500 Startups Helped Rover Position Themselves for the Future

In mid-February John Coombs unveiled his startup, Rover, to the world. Still relatively young, they’ve just graduated as part of 500 Startups’ recent class, and their business concept and model is catching some serious attention.

In short, Rover is an iBeacon platform that helps retailers deliver a better customer experience by transforming their mobile apps into in-store shopping companions. Leveraging the micro location abilities of iBeacons, the platform understands when a shopper enters a store and which products they are looking at.

The idea here is that an app with Rover on it can engage shoppers at the time when it matters most and then deliver relevant information throughout their shopping experience. Beacon technology might also be a young market, but Coombs and his team have noticed an upward trend in growth across the industry.

I had a chance to catch up with Coombs to hear more about Rover, but also about how the 500 Startups experience helped shape and prepare them for the future.

Tech Cocktail: What was your experience like with 500 Startups?

John Coombs: First of all, it hasn’t sunk it that it’s a rear view mirror thing.

In a lot of ways the word accelerator is a great one – it describes what 500 Startups has been for our business. Being forced to tackle challenges and handle the business in intensive ways, like going from 7 am until 11 pm, keeps you fuller immersed in your ideas. That’s super valuable.

And in addition to being surrounded by entrepreneurs, you’re also surrounded by successful people – entrepreneur or otherwise – who have something helpful to say to you. There’s no shortage of wisdom and wise advice around you.

Sure you look at your business when you’re not in an accelerator, but you’re looking mostly through your own lens. At 500 Startups you’re sitting next to any number of companies who are facing challenges through their own lens. I find that to be powerful – you’re getting a depth and breadth from a different perspective that you might not normally consider.

Tech Cocktail: Post-500 Startups, what are you working on?

Coombs: If I’m to look at the next 3 months, it’s all about raising capital. We raised an angel round before demo day, and then we got a lot of attention coming out of the demo day. And we’re also going to be executing our pilots launching in the next few months, successfully.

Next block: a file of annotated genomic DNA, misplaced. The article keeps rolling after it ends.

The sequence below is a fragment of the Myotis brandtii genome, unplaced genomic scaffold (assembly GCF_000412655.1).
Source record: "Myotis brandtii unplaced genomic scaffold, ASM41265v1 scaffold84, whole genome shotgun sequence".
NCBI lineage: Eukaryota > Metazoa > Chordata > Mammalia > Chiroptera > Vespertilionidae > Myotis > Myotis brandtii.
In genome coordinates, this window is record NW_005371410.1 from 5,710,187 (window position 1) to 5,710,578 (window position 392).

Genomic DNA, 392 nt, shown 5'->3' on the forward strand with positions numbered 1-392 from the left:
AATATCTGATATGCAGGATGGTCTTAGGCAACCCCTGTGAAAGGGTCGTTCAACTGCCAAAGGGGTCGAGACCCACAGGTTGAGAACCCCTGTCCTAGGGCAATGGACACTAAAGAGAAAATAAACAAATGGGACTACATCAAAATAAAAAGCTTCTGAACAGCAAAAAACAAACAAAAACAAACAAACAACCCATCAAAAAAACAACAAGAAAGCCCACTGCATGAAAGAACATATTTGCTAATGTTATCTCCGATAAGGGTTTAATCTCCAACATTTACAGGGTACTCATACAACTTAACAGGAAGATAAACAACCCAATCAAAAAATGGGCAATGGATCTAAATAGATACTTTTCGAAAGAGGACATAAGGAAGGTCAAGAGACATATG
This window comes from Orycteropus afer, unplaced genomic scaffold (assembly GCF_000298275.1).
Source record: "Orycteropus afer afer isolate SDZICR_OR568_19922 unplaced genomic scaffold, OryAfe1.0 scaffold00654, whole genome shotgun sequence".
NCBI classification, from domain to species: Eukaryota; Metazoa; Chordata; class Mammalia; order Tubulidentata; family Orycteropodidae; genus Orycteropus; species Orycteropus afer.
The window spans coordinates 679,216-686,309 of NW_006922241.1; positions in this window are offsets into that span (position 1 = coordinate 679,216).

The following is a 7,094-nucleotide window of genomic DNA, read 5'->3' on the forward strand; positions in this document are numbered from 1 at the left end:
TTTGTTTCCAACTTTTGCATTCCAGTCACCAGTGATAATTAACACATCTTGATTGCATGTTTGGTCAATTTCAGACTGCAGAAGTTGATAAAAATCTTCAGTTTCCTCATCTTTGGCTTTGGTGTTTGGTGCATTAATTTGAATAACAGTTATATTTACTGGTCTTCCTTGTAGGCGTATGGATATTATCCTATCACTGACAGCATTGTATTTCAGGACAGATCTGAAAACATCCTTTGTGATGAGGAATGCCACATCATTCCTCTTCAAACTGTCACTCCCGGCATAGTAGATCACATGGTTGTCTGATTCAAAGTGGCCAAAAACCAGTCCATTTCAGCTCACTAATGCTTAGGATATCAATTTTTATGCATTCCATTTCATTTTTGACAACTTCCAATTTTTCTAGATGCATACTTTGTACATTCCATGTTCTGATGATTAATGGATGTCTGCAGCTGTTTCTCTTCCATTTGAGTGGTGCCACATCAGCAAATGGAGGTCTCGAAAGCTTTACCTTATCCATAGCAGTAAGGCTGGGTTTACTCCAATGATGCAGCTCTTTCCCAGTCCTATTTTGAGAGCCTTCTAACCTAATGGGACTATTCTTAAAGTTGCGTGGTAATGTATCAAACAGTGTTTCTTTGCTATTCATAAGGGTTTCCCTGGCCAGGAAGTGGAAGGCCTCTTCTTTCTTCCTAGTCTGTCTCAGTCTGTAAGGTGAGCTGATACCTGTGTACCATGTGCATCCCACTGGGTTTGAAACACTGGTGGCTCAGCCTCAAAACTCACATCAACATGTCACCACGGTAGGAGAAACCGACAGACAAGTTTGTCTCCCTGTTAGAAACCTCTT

We have new opportunities rolling out and we’re focused on making sure it goes well and getting a solid proof of concept. There’s been a lot of interest, and now we want to execute on all these relationships in a successful way.

We’ve also had a lot of inbound inquiries from developers and tech companies asking for more information about Rover and how it works with Beacon technology. That is, they are looking to us to show them how the product can help them.

As a result we decided we should create a developer hub that acts as a one-stop-shop for developers looking into the world of Beacon. We’re seeing huge growth, and we hope our newly launched developer hub, paired with our now open source SDK, will help keep our traffic from developers trending up.

Tech Cocktail: What advice could you offer startups looking to get into an accelerator?

Coombs: I think it’s important, certainly when you look at the accelerator model, to say ‘What is it you’re trying to get out of this experience? Are you looking for a catalyst for money? What about an opportunity for immersing yourself in the ecosystem? What are you doing, and how are you going to achieve your objectives?’

In addition to having a great idea and concept, you’ve got to have some early traction and distribution sorted out as well. Making sure you have the pillars to deliver is valuable. And then having the idea, the team, and the distribution model figured out is huge. How are you going to get your product in the hands of your customers?

You have to demonstrate that you have a sense of vision and where you need to go with the business. Understand how that translates into what you need today, and then 6 months out, and then 8 months out. In other words: how do you position yourself for the future?


Did you find this article helpful? Click on one of the following buttons
We're so happy you liked! Get more delivered to your inbox just like it.

We're sorry this article didn't help you today – we welcome feedback, so if there's any way you feel we could improve our content, please email us at contact@tech.co

Written by:
Will is a Senior Writer with Tech.Co, based out of America's Finest City: San Diego. He covers all territory West of the Mississippi river, digging deep for awesome local entrepreneurs, companies, and ideas. He's the resident Android junkie and will be happy to tell you why you should switch to the OS. When he's off the clock, Will focuses his literary talent on the art of creative writing...or you might find him surfing in Ocean Beach. Follow Will on Twitter @WJS1988
Explore More See all news
Back to top
close Building a Website? We've tested and rated Wix as the best website builder you can choose – try it yourself for free Try Wix today